Brian Williams was known as one of the most trusted newsmen in America, but that reputation is in tatters since the news broke that he misrepresented the facts about his helicopter being hit by a rocket-propelled grenade in 2003 during the Iraq invasion.
Mr. Williams was, in fact, in the helicopter behind the chopper that was hit – a compelling story in itself. So, why embellish? According to Curt Reisinger, PhD, Director, EAP Services, North Shore-LIJ Health System, it is very important to keep a proper perspective and sometimes stretching the truth is considered harmless.
“Such as when you hold back your sincere opinion when your aunt asks how you like her new pink and green hat. Others (tales) are inflations of historical facts -- such as the 6-inch fish which suddenly grows to 18 inches.
“Still other stories are what psychologists call ‘confabulations,” said Dr. Reisinger. “These occur when the person has little actual recollections of the event. But, more serious and less innocent are accounts that overstate or deliberately distort the facts.”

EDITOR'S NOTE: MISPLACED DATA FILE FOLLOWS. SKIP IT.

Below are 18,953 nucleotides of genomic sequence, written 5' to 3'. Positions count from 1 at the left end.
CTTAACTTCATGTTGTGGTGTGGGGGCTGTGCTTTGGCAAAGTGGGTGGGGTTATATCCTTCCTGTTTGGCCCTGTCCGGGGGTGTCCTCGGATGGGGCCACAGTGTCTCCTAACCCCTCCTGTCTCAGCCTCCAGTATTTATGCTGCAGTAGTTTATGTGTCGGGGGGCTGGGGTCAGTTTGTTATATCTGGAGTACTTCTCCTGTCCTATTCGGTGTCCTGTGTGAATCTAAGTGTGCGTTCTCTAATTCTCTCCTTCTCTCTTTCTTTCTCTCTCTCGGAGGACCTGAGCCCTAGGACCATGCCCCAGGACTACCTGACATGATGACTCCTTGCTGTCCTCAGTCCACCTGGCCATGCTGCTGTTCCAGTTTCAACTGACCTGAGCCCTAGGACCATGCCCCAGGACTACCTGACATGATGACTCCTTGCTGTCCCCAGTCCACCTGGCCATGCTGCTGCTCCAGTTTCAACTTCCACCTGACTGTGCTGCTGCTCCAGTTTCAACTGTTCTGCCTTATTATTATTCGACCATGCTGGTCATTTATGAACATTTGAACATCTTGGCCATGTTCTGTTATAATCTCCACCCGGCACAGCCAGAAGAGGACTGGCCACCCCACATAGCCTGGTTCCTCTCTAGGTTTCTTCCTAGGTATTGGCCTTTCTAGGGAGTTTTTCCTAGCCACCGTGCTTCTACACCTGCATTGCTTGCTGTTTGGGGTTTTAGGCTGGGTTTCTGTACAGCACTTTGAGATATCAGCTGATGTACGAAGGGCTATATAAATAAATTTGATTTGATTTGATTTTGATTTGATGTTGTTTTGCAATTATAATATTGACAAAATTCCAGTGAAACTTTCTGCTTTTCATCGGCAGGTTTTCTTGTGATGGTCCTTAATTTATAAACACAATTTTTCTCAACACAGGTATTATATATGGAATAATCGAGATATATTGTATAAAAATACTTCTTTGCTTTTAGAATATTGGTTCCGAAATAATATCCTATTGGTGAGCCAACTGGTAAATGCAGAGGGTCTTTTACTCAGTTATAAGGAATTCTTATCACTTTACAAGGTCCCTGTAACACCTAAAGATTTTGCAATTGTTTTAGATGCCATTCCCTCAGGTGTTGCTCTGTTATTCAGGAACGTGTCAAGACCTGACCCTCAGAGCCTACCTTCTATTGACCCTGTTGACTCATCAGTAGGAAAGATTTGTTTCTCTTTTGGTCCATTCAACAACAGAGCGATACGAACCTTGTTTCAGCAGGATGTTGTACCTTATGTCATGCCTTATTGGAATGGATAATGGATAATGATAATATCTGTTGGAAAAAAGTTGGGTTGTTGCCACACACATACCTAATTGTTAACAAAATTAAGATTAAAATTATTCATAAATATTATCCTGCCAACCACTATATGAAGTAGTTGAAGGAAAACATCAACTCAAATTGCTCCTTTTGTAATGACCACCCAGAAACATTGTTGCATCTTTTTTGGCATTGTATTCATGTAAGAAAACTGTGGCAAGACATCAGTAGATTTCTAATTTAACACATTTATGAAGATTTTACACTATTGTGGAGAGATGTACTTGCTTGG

According to Dr. Reisinger, the situation changes dramatically when the speaker has a position of trust, such as judges, police, clergy or news reporters.
“The higher standard here demands that the communications be accurate,” he said. “Unfortunately, some people betray this trust by a personal belief that a little embellishment helps people understand the situation a bit better. This particular explanation does not excuse such misrepresentations---they only compel us to take much of what we are told ‘with a grain of salt.’ ”
The newsman announced last weekend that he would step down from anchoring for an indefinite period of time. Only time will tell if his reputation is too damaged to return to the anchor desk.